The only Medal of Honor to be awarded to a combat photographer is now on display in the Medal of Honor Gallery in the "Price of Freedom" exhibition at the Smithsonian's National Museum of American History. Marine Cpl. William Thomas Perkins Jr Marine Cpl. William Thomas Perkins Jr. died at the age of 20 on Oct. 12, 1967, when he flung himself on a grenade to preserve the lives of three other Marines during Operation Medina, a Marine search and destroy operation in Quang Tri Province, Vietnam. The Marine Corps posthumously awarded him the Medal of Honor for "his gallant actions." Perkins' mother, Marilane Perkins Jacobson of Lexington, Ky., donated the medal, her son's letters and other personal effects to the museum's permanent Armed Forces Collections in 2015. "I didn't want his possessions to end up in somebody's brown box in a basement," Jacobson said. "I figured they should go to the Smithsonian." Perkins' award, his Purple Heart, and photography are exhibited along with his Bell...

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MA2 Doris Miller, U.S. Navy (1939–1943) – Navy Named Aircraft Carrier for Pearl Harbor Hero

MA2 Doris Miller, U.S. Navy (1939–1943) – Navy Named Aircraft Carrier for Pearl Harbor Hero

On Martin Luther King Jr. Day, January 20th, 2020, at Pearl Harbor, the Navy announced that a $12.5 billion aircraft carrier will be named after Mess Attendant 2nd Class Doris Miller, the first African American to receive the Navy Cross for valor for his actions on December 7, 1941, when he manned a machine gun on the USS West Virginia to fire back at attacking Japanese planes. "I think that Doris Miller is an American hero simply because of what he represents as a young man going beyond the call of what's expected," said Doreen Ravenscroft, president of Cultural Arts of Waco (Texas) and team leader for the Doris Miller Memorial. Doris Miller Was The First African American Who Earn The Navy Cross In 1941 an African American was not allowed to man a gun in the Navy, and as far as rank was concerned, "he could not really get above a Messman level," Ravenscroft said. Miller's actions started to turn the tide, she added. "Without him really knowing, he actually was a part of the civil...

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MajGen Smedley Butler, U.S. Marine Corps (1898–1931) – Medal of Honor Recipient

MajGen Smedley Butler, U.S. Marine Corps (1898–1931) – Medal of Honor Recipient

Smedley Butler may be the best-known double Medal of Honor recipient and one of the most popular military Generals in U.S. history. Butler served 33 years in the Marine Corps and had a role in the Spanish-American War in Cuba, the Philippine-American War in Manila, the Boxer Rebellion in China, the Banana Wars in the Caribbean, the Mexican Revolution, and World War I. Butler's first Medal of Honor was earned during the Mexican Revolution when the then-major fought block to block in the streets of Vera Cruz to rid the city of the. resistance. His second award occurred a year later in 1915 when his Marines engaged in hand-to-hand combat with the Caicos resistance, a lower society of miscreants who formed a gang to wreak havoc in Haiti. Smedley Butler is One of the Most Revered Military Generals in U.S. History His wartime heroics became legendary, and he is one of the most recognized Marines of all time. Butler also introduced the Marine Corps' first unofficial mascot, a bulldog named...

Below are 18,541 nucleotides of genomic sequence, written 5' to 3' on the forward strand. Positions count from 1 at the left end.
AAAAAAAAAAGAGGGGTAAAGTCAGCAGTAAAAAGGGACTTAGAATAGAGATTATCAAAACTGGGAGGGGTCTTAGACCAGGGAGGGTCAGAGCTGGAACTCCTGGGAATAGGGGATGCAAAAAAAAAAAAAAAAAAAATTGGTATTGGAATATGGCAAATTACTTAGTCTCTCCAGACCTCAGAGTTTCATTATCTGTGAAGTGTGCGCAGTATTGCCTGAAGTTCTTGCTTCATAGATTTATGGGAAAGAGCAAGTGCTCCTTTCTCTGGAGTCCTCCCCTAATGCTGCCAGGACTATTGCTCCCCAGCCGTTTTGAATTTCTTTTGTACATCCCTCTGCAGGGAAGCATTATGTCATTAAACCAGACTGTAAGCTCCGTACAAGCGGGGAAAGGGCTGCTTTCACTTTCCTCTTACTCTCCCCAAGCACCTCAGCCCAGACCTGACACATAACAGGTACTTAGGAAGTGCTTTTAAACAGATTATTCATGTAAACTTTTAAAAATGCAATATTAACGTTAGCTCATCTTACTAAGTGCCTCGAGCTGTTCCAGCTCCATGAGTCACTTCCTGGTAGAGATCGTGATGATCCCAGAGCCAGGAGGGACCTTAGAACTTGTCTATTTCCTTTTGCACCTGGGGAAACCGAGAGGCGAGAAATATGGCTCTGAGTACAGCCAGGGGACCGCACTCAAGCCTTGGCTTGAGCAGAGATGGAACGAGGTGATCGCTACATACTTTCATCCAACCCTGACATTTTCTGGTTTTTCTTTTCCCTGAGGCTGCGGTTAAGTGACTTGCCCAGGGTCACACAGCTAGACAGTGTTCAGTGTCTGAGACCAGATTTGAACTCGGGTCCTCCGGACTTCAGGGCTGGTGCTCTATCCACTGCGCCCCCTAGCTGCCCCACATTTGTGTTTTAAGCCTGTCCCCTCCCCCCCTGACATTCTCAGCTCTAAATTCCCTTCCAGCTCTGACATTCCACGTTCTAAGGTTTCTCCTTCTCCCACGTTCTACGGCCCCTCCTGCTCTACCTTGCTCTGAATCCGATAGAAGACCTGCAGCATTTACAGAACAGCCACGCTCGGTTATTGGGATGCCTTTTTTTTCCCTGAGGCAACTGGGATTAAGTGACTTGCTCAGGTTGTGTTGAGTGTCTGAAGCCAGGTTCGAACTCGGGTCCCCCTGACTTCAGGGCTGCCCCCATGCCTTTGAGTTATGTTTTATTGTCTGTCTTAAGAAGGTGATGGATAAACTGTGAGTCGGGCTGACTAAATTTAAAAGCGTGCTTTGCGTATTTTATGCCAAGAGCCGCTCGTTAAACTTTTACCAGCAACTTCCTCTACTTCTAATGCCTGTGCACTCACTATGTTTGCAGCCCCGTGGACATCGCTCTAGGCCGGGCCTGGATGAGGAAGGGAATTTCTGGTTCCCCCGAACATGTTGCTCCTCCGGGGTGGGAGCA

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Sgt Alvin York, U.S. Army (1941–1947) – Medal of Honor Recipient

Sgt Alvin York, U.S. Army (1941–1947) – Medal of Honor Recipient

Sergeant Alvin York was seemingly born to a hardscrabble existence and anonymity in death, but World War One changed that forever. The story of York is one that twists and turns like the Mississippi river as he went through redemption and battled personal demons. At the end of it, all was the story that could have secured fame, finance, and his future - but York turned his back on it all to go back to the simple life and try and make a positive impact on the community in which he lived. York's early upbringing laid the foundations for the heroic feats that he would perform later on in life. He was born in a log cabin in 1887 close to Pall Mall in Tennessee, the third of 11 children. His upbringing was typical of the poor, subsistence farmers living in the area. Alvin was only sent to school for nine months as his father wanted him to help out on the farm and hunt to provide extra food on the table. This lack of schooling may have set York back in some ways, but it gave him the...